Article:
The Cleveland Clinic is making its first major push into Summit County this month with the opening of its $96.3 million Twinsburg Family Health and Surgery Center.
The 190,000-square-foot facility off state Route 91 is the Cleveland Clinic’s first outpatient center to include a full-service emergency department staffed around the clock by its emergency medicine physicians.
The ER is to open July 11. The outpatient surgery center with four operating rooms, physician offices and other specialty medical services will start operations July 25.
“We’ve packed a lot into the building,” said Dr. Richard Kratche, medical director for the center. “Our goal was to make everything convenient for the patient .”
The facility will house about 60 physicians who specialize in cardiology, cancer, endocrinology, gastroenterology, general surgery, neurology, infertility, orthopedics, pain management, pediatrics, sports medicine, urology and other fields.
The center will include radiology and diagnostic tests, as well as a chemotherapy suite with floor-to-ceiling windows overlooking the grounds.
The entire four-story health center features large windows with picturesque views of the surrounding wooded area, including 37 acres being preserved to meet federal requirements for wetlands on the 88-acre property.
“It’s going to be great for patients,” said Dr. Cynthia Deyling, chairwoman of the Cleveland Clinic Regional Operations Institute. “You couldn’t ask for anything more calming.”
Although the Cleveland Clinic draws many patients from Summit County’s northern-most tier, its share of the market south of the Ohio Turnpike (Interstate 80) is about 10 percent, Deyling said.
“We feel very strongly that we want to open our doors to those people south of the Ohio Turnpike,” she said. “We feel there’s a need to bring world-class service to them.”
The Cleveland Clinic staff tested the new 12-bed ER on Thursday during mock operations. Doctors, nurses, respiratory therapists and other employees practiced caring for volunteers who were acting as patients and were brought into the department by area paramedics.
During the test, the Cleveland Clinic’s medical helicopter swooped onto the helipad to show off the health system’s ability to pick up trauma, stroke, heart attack or other critically ill patients within 10 minutes and take them to the main hospital.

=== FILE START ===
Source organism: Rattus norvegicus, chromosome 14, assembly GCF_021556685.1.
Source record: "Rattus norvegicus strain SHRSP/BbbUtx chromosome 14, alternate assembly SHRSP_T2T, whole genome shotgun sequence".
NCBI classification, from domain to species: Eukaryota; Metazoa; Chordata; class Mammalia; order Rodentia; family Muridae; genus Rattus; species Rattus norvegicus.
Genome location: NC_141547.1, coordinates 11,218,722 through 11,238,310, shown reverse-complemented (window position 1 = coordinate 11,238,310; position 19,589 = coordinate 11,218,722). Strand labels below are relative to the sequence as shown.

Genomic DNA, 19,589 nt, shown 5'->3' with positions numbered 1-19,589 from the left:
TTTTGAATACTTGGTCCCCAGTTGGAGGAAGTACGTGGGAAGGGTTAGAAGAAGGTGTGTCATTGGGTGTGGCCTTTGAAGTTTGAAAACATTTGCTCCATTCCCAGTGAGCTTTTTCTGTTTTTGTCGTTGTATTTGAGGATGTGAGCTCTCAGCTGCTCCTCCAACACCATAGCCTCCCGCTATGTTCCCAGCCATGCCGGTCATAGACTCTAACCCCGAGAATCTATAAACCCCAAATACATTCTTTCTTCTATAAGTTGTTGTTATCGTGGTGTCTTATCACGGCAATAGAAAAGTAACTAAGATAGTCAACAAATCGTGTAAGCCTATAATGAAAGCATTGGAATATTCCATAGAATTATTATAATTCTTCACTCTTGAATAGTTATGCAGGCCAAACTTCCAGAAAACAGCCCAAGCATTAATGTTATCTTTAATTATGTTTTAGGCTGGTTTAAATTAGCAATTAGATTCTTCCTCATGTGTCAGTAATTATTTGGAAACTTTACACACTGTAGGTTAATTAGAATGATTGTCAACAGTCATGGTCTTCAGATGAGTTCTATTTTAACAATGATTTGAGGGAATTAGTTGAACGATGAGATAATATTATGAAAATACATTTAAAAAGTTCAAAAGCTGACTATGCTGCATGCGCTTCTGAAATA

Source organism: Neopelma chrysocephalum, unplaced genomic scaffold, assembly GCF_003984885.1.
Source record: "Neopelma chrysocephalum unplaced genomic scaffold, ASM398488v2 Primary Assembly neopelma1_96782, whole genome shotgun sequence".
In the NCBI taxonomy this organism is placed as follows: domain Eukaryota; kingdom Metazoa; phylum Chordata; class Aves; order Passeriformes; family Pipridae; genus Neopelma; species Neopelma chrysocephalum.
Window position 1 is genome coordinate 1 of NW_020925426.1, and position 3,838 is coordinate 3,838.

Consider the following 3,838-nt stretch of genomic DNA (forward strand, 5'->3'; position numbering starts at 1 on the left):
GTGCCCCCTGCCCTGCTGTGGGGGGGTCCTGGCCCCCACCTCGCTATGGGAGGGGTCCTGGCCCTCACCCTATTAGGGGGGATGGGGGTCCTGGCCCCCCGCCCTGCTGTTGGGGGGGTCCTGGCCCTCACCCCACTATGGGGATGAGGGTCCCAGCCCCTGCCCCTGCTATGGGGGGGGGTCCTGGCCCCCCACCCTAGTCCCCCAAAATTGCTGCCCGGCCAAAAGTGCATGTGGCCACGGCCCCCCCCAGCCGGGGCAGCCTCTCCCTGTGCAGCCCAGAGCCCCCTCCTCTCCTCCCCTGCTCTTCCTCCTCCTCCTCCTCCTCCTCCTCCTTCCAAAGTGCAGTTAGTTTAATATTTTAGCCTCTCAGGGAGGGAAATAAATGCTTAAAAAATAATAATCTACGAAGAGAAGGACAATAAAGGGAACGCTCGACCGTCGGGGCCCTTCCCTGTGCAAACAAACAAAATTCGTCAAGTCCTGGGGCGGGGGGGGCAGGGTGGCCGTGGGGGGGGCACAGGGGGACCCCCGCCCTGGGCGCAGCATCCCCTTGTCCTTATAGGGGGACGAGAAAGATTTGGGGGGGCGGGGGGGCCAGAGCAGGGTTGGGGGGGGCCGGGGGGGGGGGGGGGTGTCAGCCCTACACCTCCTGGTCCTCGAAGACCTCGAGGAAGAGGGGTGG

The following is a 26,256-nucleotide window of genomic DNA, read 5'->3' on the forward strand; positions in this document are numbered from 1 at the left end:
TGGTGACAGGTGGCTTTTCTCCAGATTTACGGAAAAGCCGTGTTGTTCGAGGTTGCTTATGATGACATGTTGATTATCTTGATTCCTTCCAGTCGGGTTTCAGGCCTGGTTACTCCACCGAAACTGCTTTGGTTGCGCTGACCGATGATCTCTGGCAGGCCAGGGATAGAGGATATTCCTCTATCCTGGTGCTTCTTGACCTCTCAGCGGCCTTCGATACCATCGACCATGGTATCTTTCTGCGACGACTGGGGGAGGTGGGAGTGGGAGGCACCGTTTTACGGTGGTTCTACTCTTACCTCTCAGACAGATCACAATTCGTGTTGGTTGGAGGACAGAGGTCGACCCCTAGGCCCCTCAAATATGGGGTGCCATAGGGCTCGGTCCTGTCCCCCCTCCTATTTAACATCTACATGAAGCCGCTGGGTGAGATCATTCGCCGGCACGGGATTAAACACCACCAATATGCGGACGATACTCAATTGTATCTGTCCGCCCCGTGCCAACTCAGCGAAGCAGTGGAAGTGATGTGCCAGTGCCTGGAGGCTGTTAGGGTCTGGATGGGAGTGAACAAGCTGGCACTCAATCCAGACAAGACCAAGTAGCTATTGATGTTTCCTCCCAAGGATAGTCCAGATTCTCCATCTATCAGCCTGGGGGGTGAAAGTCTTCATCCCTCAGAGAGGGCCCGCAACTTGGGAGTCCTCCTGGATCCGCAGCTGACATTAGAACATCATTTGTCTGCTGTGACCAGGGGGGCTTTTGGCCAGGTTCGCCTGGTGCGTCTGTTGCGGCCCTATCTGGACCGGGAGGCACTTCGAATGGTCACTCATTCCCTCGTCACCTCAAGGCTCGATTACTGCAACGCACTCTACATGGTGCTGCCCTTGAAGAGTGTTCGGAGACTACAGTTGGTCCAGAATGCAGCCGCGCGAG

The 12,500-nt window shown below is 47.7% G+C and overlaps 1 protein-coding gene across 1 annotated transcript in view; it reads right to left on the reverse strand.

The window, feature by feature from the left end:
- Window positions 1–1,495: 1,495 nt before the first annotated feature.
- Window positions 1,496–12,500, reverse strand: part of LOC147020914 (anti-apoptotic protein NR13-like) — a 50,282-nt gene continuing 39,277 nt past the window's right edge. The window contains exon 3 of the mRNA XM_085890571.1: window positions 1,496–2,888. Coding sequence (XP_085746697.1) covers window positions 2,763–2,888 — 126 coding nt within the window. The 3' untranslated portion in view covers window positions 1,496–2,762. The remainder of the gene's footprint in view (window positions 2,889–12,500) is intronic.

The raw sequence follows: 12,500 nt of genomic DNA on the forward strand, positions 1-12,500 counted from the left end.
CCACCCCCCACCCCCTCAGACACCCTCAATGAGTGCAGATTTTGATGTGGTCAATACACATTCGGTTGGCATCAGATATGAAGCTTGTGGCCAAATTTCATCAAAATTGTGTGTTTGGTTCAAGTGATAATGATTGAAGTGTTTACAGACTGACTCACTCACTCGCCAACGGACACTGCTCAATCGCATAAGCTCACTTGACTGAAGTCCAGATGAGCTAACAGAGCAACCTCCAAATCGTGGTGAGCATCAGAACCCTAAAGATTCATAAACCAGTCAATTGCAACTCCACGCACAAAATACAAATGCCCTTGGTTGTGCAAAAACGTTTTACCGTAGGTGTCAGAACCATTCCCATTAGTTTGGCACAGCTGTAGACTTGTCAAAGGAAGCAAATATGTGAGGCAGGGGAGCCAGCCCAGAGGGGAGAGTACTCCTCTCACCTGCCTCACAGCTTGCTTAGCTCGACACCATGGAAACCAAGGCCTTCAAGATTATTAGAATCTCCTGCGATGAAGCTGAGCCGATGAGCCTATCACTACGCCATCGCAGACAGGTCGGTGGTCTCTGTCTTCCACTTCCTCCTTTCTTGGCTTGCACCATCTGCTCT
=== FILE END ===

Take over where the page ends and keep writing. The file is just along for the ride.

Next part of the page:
The Cleveland Clinic anticipates eventually treating about 18,000 patients in the ER annually.
“This is really an important expansion of Cleveland Clinic services in a more comprehensive fashion into the region,” said Dr. Donald Moffa, the Cleveland Clinic’s interim department chairman of emergency medicine.
The Twinsburg center falls under the Cleveland Clinic’s nonprofit status, meaning the hospital will not pay property taxes. However, the facility is expected to employ roughly 300 people and generate about $900,000 annually in state and local payroll taxes.
The Cleveland Clinic is the latest hospital system to try to lure patients in Summit County’s affluent northern tier.
Cleveland-based University Hospitals recently opened a 24-hour full-service emergency department in its UH Twinsburg Health Center nearby.
The $2.4 million ER is linked with the new UH Ahuja Medical Center in Beachwood.
Twinsburg fire Chief Rick Racine said the two satellite ERs provide good options for area patients and cut travel and run times for the ambulances.
The medical expansion in the community also helps the local economy by offsetting manufacturing losses in recent years, he said.
About 10 miles to the south, Akron General has been operating a 24-hour branch of its emergency department at its Health & Wellness Center-North in Stow since 2007.
Last year, the satellite ER had nearly 20,000 patient visits, an increase from 17,816 the previous year and 15,361 in 2008, its first full year of operation.
“Our Stow ED has shown significant growth over the last three years,” Akron General spokesman Jim Gosky said. “We expect that those volumes will continue to increase despite what’s happening to the north of us. We feel real confident about our place in that market.”
Summa Health System and Akron Children’s Hospital share an outpatient medical center in Hudson. The Children’s part of the facility includes an after-hours branch of its emergency department.
“We’ve had a strong presence in Northern Summit County for many years and are proud to meet the health-care needs of the community through Summa Western Reserve Hospital, Summa Akron City and St. Thomas Hospitals and the Summa Health Center at Hudson,” Summa spokeswoman Julie Uehara Sur said. “Because of this, the new facility will not have an impact on us or change the way we provide high-quality and compassionate care to our patients.”
Cheryl Powell can be reached at 330-996-3902 or firstname.lastname@example.org.